“There is nothing to flatter pride in a situation in which one is to unbelievers a pathological case, holding to absurd dogmas without the excuse of social pressure, and in which one arouses amongst the orthodox the slightly disdainful protective goodwill of those who have arrived for those who were still on the journey.”
This week’s chapter was a collection of pieces submitted by AQSAzine, a “grassroots collective by and for young women and trans people who self-identify as Muslim.” Framed by an introduction and “open letter” conclusion authored by the collective as a group, individually-created art and poetry showcases some of the diverse work being done by the people who are involved at AQSAzine. The zine’s website also encourages submissions to themed issues, the most recent of which was “Ancestors and Descendants.”
AQSAZINE: MUSLIMS SPEAKING FOR OURSELVES by the AQSAzine Collective (pp. 67-74).
From the introduction:
p. 67 – “…a Toronto-based grassroots art collective by and for young women and trans people who self-identify as Muslim.” This phrase just got me thinking about all of the forms of community we can build, and what decisions we have to make along the way about how to invite folks in (or keep folks out) and how to arrange ourselves once we have an “in” to arrange. What does it mean to be “grassroots”? How do we work as a “collective”? I wonder what conversations went in to settling on the phrase “young women and trans people who self-identify as Muslim”? I firmly believe in the right to self-identify oneself using the language and ways of living one chooses*, but I also wonder what the difference is between simply being Muslim and self-identifying as one. Is it just a question of terminology, or is there a material difference indicated by the chosen terms?
p. 68 – “[Islam] can manifest itself in ways that are spiritual, political, cultural, and/or familial.” I like this breakdown of religious affiliation into four dimensions, each of which may have different meanings for an individual (one’s familial religious manifestation might be different than one’s spiritual one, for example). I wonder if there are Christians who think of themselves this way? Perhaps it is a question of cultural privilege … the U.S. being a predominantly Christian nation, we don’t have to say “I am a secular Christian” in the say way you hear about folks identifying as secular Jews. We are sort of all, by default “secular Christians” in that our society assumes Christianity unless explicitly told otherwise. At least, that’s how it was in my own hometown.
p. 68 – “We refuse under any circumstances to pigeonhole ourselves and believe that is the true nature of our diversity.” It’s interesting to think about how to foster a sense of collectivity within a group of people whom you encourage to diverse expressions of identity. I actually think, if it can be achieved, that it’s supremely healthy (for family systems as well as grassroots political or cultural organizations), but it can be terribly difficult to sustain with any level of success. Often those who do succeed cannot name what led to such success other than that particular mix of persons in that particular time and place.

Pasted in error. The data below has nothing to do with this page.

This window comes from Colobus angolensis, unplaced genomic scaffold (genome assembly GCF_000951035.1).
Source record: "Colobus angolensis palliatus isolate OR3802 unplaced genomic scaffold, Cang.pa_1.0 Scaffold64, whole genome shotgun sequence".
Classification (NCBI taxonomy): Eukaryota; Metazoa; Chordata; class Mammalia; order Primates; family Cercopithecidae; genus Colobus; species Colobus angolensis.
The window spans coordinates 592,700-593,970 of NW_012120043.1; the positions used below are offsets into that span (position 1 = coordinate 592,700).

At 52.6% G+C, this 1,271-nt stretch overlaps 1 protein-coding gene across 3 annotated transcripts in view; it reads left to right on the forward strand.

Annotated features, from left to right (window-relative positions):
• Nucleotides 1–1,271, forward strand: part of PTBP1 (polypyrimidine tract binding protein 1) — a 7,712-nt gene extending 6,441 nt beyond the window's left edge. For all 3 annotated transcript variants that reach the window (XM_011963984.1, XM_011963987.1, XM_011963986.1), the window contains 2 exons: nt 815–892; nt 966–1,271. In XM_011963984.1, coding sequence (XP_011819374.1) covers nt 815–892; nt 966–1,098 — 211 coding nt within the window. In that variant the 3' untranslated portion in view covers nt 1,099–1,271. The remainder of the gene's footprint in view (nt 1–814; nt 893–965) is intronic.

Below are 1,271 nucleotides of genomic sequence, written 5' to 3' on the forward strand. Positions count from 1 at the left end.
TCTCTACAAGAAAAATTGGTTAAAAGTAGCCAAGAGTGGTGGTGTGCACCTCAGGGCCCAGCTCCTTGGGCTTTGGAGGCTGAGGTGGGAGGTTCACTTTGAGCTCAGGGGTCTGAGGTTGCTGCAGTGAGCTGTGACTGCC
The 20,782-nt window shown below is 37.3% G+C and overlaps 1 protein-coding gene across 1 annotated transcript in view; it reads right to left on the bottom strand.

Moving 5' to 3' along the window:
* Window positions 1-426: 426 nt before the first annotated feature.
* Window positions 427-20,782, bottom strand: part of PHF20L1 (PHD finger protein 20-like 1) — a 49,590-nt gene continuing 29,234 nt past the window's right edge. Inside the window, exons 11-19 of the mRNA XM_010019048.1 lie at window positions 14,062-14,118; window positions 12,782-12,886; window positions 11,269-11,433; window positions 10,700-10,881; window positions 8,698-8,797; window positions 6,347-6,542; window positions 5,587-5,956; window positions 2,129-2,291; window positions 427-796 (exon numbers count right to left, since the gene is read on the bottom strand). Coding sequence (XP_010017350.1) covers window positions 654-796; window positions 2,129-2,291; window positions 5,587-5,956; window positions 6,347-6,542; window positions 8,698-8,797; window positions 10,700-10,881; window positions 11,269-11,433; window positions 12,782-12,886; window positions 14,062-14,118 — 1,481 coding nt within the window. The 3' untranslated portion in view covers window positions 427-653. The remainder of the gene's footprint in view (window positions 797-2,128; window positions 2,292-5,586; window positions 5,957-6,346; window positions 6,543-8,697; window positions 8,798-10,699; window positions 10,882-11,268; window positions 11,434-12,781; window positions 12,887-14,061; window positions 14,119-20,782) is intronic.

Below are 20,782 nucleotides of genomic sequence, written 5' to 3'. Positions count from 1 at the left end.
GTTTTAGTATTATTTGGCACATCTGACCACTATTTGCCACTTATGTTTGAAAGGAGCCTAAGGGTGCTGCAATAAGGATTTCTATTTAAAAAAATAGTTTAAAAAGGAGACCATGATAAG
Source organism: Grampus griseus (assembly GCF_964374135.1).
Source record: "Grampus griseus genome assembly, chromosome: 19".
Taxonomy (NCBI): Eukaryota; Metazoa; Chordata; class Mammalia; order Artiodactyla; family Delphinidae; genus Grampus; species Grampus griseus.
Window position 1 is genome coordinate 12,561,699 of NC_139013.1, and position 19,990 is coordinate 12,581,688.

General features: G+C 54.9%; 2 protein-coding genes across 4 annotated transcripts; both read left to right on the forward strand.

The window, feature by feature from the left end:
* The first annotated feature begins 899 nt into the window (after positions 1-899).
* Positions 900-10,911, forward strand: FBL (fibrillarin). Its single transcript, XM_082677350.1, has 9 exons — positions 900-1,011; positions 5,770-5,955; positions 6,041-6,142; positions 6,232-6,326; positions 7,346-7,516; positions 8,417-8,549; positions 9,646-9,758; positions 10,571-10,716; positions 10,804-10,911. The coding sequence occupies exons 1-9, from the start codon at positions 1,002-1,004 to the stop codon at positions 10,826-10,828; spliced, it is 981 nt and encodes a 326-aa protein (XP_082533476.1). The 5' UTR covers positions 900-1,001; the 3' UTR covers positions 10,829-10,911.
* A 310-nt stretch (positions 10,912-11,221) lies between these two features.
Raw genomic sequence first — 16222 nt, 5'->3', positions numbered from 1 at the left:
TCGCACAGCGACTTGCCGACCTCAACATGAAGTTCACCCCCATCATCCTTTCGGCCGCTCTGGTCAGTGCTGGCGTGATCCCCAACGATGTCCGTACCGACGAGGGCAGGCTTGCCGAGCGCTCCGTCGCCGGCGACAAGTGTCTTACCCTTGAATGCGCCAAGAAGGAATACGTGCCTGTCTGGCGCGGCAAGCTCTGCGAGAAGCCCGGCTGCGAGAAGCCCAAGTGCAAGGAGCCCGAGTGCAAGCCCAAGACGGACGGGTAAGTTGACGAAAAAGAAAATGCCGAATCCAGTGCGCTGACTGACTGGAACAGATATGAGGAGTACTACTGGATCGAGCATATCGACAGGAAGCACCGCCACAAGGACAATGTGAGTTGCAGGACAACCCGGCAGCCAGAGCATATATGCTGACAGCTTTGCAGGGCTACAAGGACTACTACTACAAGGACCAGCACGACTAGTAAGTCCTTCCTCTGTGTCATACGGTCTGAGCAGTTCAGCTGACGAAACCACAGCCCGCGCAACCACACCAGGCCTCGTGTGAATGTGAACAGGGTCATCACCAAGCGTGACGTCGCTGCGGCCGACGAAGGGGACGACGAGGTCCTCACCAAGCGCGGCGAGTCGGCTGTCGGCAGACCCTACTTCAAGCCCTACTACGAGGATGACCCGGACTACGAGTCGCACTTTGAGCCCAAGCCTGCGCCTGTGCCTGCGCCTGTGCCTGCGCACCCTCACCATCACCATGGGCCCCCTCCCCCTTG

From “An Open Letter”:
p. 75 – “We are the outcast, the not-Muslim-enough non-hijab-wearing, short-haired, short-skirted, supposedly-sexually-active sister at the back of the mosque feeling the burning eyes on the back of our heads as we enter a room filled with our ummah. We are also the niqab-wearing, hijab-wearing, supposedly-oppressed/oppressive sister in your class ignored or pushed aside for not being seen as “feminist” enough. This was the passage that brought to mind the quotation from Simone Weil’s observation concerning responses to her Christian seeking. I was lucky enough, in my opinion, to be introduced to modern, political feminism through a religious (predominantly Christian, but other world faiths as well) framework. Thus I grew into adult feminism assuming that social justice and human rights causes were compatible with religious practice … in fact, I would argue that they are central to ethical religious practice. But I have certainly met my share of folks who either a) believed that religion en masse or Christianity specifically was inherently hostile to gender equality OR b) that feminism was inherently un-Christian or un [insert faith of choice here]. I once heard a conservative Catholic scholar argue that feminists were idolatrous in that they had created an alternative secular religion (Feminism)…completely ignoring all of the devout and kick-ass Catholic feminists who exist in the world, a number of whom were sitting in his very audience.
I am not sure that I have any solution to offer for this this you-are-a-pathological-case vs. slightly-disdainful-protective-goodwill double-bind that women who walk between and betwixt (and who insist on seeing overlapping communities in all their complexity) experience. Ideally, I suppose, it is a question of encouraging folks to not feel threatened by internal difference and to learn how to converse and appreciate across those differences. But that is often difficult to do when judgyness runs high … and judgyness (the flip-side of feeling threatened) often runs rampant when questions of gender, sexuality, and religion are implicated.
With that, I’m going to close this week’s edition of the live-blogging series. Check back in next week for “Pride from Behind,” by Shabiki Crane.
*Actually, this is less of a human rights question than pure laziness on my part. I really don’t want the responsibility of assigning everyone identities and making sure they stick with them … recognizing up-front everyone’s right and responsibility to self-identify and name their terms just saves so much frickin’ energy!